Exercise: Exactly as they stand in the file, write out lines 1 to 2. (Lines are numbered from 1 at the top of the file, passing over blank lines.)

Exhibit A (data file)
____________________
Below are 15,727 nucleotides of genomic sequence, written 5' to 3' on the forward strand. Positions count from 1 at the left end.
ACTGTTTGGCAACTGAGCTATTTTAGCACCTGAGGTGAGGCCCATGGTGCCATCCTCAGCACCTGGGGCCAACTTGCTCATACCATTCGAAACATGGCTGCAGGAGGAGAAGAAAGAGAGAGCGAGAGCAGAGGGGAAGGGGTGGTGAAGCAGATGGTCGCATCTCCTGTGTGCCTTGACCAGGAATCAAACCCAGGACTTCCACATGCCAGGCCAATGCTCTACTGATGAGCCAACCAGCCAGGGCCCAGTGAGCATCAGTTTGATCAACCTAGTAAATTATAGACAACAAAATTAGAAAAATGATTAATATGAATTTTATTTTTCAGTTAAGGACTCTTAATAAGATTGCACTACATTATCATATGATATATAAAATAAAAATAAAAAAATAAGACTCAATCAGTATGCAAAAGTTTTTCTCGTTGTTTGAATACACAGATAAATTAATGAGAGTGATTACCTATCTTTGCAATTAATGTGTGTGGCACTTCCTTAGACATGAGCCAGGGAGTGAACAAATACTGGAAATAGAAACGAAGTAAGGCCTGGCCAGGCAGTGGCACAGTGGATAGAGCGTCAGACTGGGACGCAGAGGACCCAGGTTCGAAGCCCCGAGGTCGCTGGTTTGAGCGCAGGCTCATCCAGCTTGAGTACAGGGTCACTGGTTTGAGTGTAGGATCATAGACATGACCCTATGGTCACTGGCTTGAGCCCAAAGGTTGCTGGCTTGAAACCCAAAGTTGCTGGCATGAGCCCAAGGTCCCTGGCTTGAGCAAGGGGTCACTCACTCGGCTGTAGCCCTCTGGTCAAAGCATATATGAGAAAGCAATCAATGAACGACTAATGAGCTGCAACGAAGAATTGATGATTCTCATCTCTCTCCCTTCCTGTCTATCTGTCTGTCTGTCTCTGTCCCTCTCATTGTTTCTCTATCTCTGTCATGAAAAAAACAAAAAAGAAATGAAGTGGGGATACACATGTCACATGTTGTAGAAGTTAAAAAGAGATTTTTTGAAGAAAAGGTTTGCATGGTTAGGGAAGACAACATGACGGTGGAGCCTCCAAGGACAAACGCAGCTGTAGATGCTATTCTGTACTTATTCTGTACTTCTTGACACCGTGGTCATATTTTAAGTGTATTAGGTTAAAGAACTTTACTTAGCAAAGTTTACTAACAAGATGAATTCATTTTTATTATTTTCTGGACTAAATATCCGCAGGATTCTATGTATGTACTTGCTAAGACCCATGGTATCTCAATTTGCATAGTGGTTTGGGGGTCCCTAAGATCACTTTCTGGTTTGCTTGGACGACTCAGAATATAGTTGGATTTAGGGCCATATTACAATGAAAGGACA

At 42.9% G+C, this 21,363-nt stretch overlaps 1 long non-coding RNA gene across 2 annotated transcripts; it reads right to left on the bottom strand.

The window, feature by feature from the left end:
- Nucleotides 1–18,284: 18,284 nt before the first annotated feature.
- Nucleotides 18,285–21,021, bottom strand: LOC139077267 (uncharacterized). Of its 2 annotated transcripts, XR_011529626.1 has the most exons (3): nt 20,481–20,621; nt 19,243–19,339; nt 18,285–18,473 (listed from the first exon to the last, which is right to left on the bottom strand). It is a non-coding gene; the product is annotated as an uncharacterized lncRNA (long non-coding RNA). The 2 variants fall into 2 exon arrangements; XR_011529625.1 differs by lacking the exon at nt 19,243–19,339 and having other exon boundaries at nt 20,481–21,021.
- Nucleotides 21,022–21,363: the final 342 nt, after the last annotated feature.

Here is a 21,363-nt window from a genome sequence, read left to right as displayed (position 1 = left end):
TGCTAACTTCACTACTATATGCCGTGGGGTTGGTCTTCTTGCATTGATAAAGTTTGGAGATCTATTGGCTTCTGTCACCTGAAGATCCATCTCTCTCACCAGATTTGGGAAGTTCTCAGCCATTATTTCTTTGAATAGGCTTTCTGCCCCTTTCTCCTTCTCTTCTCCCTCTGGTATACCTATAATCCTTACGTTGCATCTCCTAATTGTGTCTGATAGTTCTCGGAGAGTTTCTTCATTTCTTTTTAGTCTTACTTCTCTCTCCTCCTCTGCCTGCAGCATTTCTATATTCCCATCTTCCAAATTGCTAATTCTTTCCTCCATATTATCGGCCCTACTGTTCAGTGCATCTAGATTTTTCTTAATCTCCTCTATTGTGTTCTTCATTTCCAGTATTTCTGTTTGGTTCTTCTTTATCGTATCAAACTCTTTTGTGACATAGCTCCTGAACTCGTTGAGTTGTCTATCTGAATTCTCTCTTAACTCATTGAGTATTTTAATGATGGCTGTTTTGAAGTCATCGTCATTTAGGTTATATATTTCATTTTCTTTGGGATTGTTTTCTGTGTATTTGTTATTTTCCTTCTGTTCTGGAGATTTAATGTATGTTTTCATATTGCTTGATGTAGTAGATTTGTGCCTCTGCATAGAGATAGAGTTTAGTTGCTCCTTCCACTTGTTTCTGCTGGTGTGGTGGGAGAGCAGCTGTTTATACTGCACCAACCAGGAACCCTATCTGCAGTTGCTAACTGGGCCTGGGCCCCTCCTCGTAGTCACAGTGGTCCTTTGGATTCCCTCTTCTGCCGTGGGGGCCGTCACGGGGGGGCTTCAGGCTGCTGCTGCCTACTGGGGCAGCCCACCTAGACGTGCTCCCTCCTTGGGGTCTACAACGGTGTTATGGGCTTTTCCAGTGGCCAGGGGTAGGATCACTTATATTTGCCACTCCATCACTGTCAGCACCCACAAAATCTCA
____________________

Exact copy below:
Below are 15,727 nucleotides of genomic sequence, written 5' to 3' on the forward strand. Positions count from 1 at the left end.
ACTGTTTGGCAACTGAGCTATTTTAGCACCTGAGGTGAGGCCCATGGTGCCATCCTCAGCACCTGGGGCCAACTTGCTCATACCATTCGAAACATGGCTGCAGGAGGAGAAGAAAGAGAGAGCGAGAGCAGAGGGGAAGGGGTGGTGAAGCAGATGGTCGCATCTCCTGTGTGCCTTGACCAGGAATCAAACCCAGGACTTCCACATGCCAGGCCAATGCTCTACTGATGAGCCAACCAGCCAGGGCCCAGTGAGCATCAGTTTGATCAACCTAGTAAATTATAGACAACAAAATTAGAAAAATGATTAATATGAATTTTATTTTTCAGTTAAGGACTCTTAATAAGATTGCACTACATTATCATATGATATATAAAATAAAAATAAAAAAATAAGACTCAATCAGTATGCAAAAGTTTTTCTCGTTGTTTGAATACACAGATAAATTAATGAGAGTGATTACCTATCTTTGCAATTAATGTGTGTGGCACTTCCTTAGACATGAGCCAGGGAGTGAACAAATACTGGAAATAGAAACGAAGTAAGGCCTGGCCAGGCAGTGGCACAGTGGATAGAGCGTCAGACTGGGACGCAGAGGACCCAGGTTCGAAGCCCCGAGGTCGCTGGTTTGAGCGCAGGCTCATCCAGCTTGAGTACAGGGTCACTGGTTTGAGTGTAGGATCATAGACATGACCCTATGGTCACTGGCTTGAGCCCAAAGGTTGCTGGCTTGAAACCCAAAGTTGCTGGCATGAGCCCAAGGTCCCTGGCTTGAGCAAGGGGTCACTCACTCGGCTGTAGCCCTCTGGTCAAAGCATATATGAGAAAGCAATCAATGAACGACTAATGAGCTGCAACGAAGAATTGATGATTCTCATCTCTCTCCCTTCCTGTCTATCTGTCTGTCTGTCTCTGTCCCTCTCATTGTTTCTCTATCTCTGTCATGAAAAAAACAAAAAAGAAATGAAGTGGGGATACACATGTCACATGTTGTAGAAGTTAAAAAGAGATTTTTTGAAGAAAAGGTTTGCATGGTTAGGGAAGACAACATGACGGTGGAGCCTCCAAGGACAAACGCAGCTGTAGATGCTATTCTGTACTTATTCTGTACTTCTTGACACCGTGGTCATATTTTAAGTGTATTAGGTTAAAGAACTTTACTTAGCAAAGTTTACTAACAAGATGAATTCATTTTTATTATTTTCTGGACTAAATATCCGCAGGATTCTATGTATGTACTTGCTAAGACCCATGGTATCTCAATTTGCATAGTGGTTTGGGGGTCCCTAAGATCACTTTCTGGTTTGCTTGGACGACTCAGAATATAGTTGGATTTAGGGCCATATTACAATGAAAGGACA